What David Cameron Must Learn About Leading Change

The UK’s new prime minister, David Cameron, recently revisited his big idea from the general election campaign and launched his “Big Society” vision. Unfortunately, I believe that Mr Cameron’s Big Society programme is destined to fail if it continues to be led and managed along its current path.

My experience of leading organisational change programmes has taught me that three conditions must be met if people are to change their behaviours in a positive and lasting way.

  1. There must be a deep sense of dissatisfaction with the current situation. A feeling of ‘something must be done’ must be shared by sufficient numbers of people so that you can explore new ways of working.

    The Big Society falls at this first hurdle. I don’t believe that the management of public services – outside of hospitals and schools – is that high on people’s agenda, and during the election campaign MPs reported back to Mr Cameron that the Big Society idea was not resonating with voters.

    The prime minister’s colleagues don’t even seem share his discontent with the current systems. Mr Cameron is consistently pictured alone when talking about this subject; the Big Society seems to be run by a team of one.

  2. A clear vision for the future must exist. You must be able to articulate how the organisation and your people will be better off as a result of the proposed change.

    Here, I think Mr Cameron does better. He talks about reduction in bureaucracy and greater ownership and control by local people. The vision may be slightly too fuzzy for some people, but at least a sense of direction exists.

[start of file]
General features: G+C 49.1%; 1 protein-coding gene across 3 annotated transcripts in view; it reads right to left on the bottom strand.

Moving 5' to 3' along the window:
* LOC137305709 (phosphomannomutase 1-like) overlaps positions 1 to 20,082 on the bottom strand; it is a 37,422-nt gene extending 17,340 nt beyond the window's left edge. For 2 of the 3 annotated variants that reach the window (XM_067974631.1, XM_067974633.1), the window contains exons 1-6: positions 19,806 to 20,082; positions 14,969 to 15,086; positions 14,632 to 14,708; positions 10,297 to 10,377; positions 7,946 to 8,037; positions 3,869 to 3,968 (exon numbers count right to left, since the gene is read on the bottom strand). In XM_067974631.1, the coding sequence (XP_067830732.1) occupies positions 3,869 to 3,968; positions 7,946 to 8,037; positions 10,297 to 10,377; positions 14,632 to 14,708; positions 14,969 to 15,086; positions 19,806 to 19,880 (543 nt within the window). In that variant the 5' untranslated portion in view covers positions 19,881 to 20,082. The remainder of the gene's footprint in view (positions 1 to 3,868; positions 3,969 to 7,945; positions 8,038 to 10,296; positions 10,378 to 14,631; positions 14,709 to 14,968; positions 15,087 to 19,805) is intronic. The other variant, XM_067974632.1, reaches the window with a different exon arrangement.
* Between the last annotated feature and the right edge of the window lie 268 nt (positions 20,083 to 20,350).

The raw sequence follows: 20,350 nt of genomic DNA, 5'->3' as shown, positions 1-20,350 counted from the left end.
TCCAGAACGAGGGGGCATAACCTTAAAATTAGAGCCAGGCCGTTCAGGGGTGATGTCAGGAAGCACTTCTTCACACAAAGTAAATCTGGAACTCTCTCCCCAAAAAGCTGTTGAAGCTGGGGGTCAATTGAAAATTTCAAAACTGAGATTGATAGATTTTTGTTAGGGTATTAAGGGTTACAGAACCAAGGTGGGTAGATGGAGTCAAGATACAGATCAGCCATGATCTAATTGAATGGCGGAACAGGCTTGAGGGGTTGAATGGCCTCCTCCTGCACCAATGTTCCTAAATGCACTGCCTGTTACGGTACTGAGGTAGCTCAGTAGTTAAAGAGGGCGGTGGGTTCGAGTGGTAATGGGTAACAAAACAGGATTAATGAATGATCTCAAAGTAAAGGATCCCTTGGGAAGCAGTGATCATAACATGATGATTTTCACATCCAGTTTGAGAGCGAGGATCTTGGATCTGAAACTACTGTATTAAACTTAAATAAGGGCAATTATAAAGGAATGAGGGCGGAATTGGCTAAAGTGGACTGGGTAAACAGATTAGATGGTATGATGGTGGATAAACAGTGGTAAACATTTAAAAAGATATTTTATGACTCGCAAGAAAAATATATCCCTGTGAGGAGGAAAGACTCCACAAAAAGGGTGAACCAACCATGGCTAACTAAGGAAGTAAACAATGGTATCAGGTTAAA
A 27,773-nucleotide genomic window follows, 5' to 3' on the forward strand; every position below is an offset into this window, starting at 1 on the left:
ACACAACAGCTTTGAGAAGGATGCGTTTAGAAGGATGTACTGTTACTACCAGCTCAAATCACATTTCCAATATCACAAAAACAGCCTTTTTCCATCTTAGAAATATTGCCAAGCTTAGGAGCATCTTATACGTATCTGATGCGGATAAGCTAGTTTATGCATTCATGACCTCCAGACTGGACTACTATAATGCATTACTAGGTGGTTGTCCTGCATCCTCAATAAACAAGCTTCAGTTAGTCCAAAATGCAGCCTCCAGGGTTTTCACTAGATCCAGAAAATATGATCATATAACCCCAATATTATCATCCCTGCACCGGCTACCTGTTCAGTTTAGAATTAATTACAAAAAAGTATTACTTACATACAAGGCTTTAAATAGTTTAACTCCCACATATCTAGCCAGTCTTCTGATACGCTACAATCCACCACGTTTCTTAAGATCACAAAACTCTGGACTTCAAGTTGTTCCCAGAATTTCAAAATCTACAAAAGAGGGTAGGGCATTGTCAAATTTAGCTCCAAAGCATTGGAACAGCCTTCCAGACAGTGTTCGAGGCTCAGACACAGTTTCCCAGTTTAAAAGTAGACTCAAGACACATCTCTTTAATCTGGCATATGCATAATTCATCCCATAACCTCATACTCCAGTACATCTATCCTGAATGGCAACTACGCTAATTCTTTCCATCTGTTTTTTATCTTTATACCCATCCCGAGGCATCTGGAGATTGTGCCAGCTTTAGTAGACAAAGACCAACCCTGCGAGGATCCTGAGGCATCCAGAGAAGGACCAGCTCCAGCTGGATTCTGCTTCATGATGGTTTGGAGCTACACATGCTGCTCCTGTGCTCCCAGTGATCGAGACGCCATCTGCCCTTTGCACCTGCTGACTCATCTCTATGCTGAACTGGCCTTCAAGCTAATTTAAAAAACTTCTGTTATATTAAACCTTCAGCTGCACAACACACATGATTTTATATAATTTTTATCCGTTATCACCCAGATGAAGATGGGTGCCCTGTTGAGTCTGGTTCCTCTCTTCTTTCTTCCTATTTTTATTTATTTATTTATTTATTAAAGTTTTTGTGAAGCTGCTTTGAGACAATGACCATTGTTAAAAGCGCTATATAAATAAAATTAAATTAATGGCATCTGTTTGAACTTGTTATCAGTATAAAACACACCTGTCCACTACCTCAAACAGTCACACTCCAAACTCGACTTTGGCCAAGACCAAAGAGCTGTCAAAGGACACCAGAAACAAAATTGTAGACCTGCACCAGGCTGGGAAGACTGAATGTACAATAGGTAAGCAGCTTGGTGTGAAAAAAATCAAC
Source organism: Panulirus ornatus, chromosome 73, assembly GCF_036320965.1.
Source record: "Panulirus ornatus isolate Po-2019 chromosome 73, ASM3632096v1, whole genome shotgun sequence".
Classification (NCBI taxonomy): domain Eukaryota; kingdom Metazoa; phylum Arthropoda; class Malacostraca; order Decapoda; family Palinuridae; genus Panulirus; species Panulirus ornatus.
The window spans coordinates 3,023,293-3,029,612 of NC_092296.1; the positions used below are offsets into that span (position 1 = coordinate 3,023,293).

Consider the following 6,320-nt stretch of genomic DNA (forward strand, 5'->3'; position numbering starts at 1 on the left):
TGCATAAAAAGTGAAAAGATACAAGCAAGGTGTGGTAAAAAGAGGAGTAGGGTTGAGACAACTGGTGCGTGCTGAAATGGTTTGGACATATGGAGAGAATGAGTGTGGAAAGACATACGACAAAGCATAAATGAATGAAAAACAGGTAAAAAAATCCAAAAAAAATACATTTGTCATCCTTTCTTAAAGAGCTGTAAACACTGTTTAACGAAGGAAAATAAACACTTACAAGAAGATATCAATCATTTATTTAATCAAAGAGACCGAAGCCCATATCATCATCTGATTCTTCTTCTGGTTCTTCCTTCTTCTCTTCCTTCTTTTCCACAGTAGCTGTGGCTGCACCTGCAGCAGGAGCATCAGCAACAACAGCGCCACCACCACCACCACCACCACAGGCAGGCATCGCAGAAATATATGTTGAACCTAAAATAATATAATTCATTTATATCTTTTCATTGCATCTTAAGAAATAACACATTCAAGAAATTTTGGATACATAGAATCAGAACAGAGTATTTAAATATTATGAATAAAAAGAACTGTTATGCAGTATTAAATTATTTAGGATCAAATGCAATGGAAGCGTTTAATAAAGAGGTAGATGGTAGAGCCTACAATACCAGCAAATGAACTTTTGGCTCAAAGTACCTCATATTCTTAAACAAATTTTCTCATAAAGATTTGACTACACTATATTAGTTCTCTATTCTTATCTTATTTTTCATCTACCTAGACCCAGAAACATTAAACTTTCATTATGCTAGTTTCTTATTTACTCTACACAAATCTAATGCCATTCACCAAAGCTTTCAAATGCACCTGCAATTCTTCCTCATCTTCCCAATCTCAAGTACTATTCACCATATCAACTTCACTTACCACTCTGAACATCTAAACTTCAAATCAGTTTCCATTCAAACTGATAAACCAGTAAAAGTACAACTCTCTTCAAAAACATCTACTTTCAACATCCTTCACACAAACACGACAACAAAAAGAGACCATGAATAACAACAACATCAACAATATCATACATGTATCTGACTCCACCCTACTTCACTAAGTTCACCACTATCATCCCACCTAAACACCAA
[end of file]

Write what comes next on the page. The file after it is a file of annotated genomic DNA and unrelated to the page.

3. There must be clarity around the initial key steps required to make the change happen. People don’t need to understand, in detail, the whole journey, but they do need to have sufficient clarity on how it will begin. It is the leader’s job to shine a light into the dark so that people can see how they can move forward, what is expected of them, and what they need to avoid.

    Here again, however, Mr Cameron is found wanting. The reaction of commentators and the general public has highlighted the uncertainty about what participating in the Big Society actually means.

The Big Society needs a big change in how it is being led. Mr Cameron has a lot of work to do to make it succeed and should take three immediate actions:

  1. Create a shared sense of dissatisfaction with the way our local services are delivered, and raise the importance of this issue in people’s minds. He needs to start by building a collective sense of discontent among his cabinet colleagues, then across his parliamentary party, and through to the wider population
  2. Work with his key colleagues to better articulate what success will look like, and ensure that the whole leadership group is able to give the same story about the future vision.
  3. Clarify the specific steps that will be taken to make the Big Society happen, and give people the information, skills and tools necessary for them to let go of the current ways of working and move, with confidence, to the new system.

The bottom line

So much for David Cameron, what about your major change programmes? Have you and your team clearly articulated why change is required, how your organisation will be better off as a result of the change, and what’s required of your people to take it forward? If you haven’t, don’t be surprised if the response is as negative and suspicious as the UK public’s reaction to the prime minister’s Big Society.


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